Smaller and smarter antennas for military use
When it comes to protecting the men and women of the armed forces, University of Wisconsin-Madison researcher Nader Behdad focuses his work on an obstacle most people wouldn't associate with combat: the physical limitations of low-frequency antennas.
For decades, the military has sought to take greater advantage of low-frequency radio waves. The long wavelengths and propagation characteristics of radio waves in the 3- to 300-megahertz range enable long distance communication, and can penetrate or diffract around natural obstacles—making them useful in many military communications systems.
This frequency range is also a crucial tool in electronic warfare—jamming an enemy's communications or, conversely, tracking down the source of a jamming signal in an electronic attack.
The laws of physics dictate that a conventional antenna has to get bigger as the wavelengths get longer. And when you're dealing with 10- to 100-meter-long wavelengths, the antennas get far too bulky to lug into real-world electronic warfare situations.
Behdad, a UW-Madison professor of electrical and computer engineering, recently received a $1.3 million grant from the Office of Naval Research to tackle this problem on two different fronts.
Building from previous research successes, Behdad and his research group will explore how to make compact, powerful antennas for transmitting jamming signals in an electronic attack and how to develop better antennas for finding the source of a hostile signal.
"If you have a small platform and you want to put an antenna on it that works across this entire low frequency band, this antenna can't be a 10-meter-long antenna," Behdad says. "If you have an unmanned aerial vehicle that's flying, you don't have that kind of real estate. Even on a ship—a ship is huge, but there are so many things on it—finding that kind of space would be a problem."
On the transmission, or attack, side Behdad is working to develop a 1-meter antenna that can send high-power signals at frequencies as low as 3 megahertz.
What the military is seeking will push Behdad's previous research—and the laws of physics—to the limit.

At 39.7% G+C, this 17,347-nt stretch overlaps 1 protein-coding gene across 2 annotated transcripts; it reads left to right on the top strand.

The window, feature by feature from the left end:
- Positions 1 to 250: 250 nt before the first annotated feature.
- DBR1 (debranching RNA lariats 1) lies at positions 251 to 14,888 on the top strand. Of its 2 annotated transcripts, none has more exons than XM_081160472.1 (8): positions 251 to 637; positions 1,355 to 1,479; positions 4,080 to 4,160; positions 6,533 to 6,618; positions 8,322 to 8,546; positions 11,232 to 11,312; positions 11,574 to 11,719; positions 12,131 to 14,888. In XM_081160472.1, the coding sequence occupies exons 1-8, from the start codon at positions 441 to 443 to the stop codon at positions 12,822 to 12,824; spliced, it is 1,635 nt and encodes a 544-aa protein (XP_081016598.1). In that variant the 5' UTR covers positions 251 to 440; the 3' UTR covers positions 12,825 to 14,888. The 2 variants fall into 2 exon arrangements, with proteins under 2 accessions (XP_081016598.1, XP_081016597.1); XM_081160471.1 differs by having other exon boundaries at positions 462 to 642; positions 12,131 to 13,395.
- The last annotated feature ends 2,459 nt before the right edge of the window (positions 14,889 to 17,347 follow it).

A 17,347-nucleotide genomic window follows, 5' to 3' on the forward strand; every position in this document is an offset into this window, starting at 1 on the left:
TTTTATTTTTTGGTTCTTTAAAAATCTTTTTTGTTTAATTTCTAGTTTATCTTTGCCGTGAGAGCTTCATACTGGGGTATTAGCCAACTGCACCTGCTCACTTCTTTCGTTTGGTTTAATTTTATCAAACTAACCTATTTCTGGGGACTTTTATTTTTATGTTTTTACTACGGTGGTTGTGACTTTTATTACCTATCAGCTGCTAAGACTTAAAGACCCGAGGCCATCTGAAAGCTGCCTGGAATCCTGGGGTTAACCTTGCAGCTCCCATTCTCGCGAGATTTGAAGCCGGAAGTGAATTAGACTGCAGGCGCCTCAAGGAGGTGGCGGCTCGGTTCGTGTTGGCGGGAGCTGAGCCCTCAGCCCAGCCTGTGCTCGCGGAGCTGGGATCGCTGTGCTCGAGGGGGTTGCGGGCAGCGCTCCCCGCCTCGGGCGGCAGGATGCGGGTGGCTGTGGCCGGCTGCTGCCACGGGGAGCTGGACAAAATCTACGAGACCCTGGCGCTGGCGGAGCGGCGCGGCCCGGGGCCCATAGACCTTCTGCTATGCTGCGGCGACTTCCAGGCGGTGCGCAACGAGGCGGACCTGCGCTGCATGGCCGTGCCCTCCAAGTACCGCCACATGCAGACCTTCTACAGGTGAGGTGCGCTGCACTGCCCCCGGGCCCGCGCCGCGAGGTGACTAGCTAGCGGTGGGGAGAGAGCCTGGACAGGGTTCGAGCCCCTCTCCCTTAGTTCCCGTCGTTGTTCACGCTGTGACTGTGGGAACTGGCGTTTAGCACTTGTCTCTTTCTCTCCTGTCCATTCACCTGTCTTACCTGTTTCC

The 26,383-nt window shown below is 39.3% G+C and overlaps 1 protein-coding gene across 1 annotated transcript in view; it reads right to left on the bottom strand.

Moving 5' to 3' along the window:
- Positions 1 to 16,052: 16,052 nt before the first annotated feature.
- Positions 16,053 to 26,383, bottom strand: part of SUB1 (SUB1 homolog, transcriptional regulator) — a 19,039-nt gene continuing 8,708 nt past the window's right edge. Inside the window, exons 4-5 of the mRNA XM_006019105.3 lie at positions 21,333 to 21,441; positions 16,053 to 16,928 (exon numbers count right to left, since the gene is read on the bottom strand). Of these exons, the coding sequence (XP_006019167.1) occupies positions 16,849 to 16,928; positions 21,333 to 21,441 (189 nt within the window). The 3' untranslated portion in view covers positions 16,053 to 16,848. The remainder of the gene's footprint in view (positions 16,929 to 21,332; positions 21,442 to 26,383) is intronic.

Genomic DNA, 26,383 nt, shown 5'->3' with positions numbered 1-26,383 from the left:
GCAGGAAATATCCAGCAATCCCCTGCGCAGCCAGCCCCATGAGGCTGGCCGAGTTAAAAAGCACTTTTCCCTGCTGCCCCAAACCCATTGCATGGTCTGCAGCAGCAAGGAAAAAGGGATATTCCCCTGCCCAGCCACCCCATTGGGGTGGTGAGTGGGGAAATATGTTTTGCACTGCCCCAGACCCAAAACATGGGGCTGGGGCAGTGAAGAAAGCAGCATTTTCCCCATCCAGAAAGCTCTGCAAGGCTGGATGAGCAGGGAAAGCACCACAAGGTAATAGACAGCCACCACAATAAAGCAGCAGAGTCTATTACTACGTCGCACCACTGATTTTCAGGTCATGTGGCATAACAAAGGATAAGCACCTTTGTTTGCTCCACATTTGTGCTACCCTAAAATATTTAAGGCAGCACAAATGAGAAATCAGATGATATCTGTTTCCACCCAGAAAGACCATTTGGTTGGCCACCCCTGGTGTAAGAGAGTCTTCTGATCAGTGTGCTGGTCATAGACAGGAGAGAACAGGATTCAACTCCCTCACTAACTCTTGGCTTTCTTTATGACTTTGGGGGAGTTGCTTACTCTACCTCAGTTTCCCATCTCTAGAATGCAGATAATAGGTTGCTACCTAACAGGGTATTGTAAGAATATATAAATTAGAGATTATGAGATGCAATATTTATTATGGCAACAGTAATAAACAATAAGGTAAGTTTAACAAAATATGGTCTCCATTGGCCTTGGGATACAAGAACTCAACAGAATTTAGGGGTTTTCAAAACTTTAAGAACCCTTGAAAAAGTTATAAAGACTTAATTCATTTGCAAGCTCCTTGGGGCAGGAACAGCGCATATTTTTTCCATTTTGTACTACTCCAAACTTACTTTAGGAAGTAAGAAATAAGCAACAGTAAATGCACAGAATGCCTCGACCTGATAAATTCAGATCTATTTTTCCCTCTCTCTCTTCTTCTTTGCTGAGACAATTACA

Behdad thinks he can achieve this short antenna with a combination of vacuum electronics, which can handle high-power transmissions, and the concept of non-Foster impedance matching, which essentially shows that antennas using negative impedance converting circuits can overcome some of the limitations that conventional circuits face.
The defense angle of the project also presents a problem of size. Again, convention says these antennas have to be large if the enemy is using low-frequency transmission and if the antenna needs to pick up that signal and determine where it's coming from.
For several years, Behdad has been tackling this problem by developing biomimetic technology inspired by the Ormia ochracea, a tiny fly that achieves excellent directional hearing with two closely spaced ears on its thorax—which to an antenna engineer resembles a tiny antenna.
Behdad's challenge is to adapt his previous successes to very small wavelengths. Success will mean military personnel can bring high-powered, low-frequency-range antennas into a greater variety of situations, gaining both a combat advantage and added safety.
"You can precisely figure out where your enemy is by listening to their communications and if they turn on any wireless device, you can figure out where they are," Behdad says. "And the electronic attack antennas that we develop can be used to jam all of these communications. Similarly, you can jam their radars to make them blind. Finally, you can jam the signals used to remotely detonate improvised explosive devices to increase the warfighter's safety."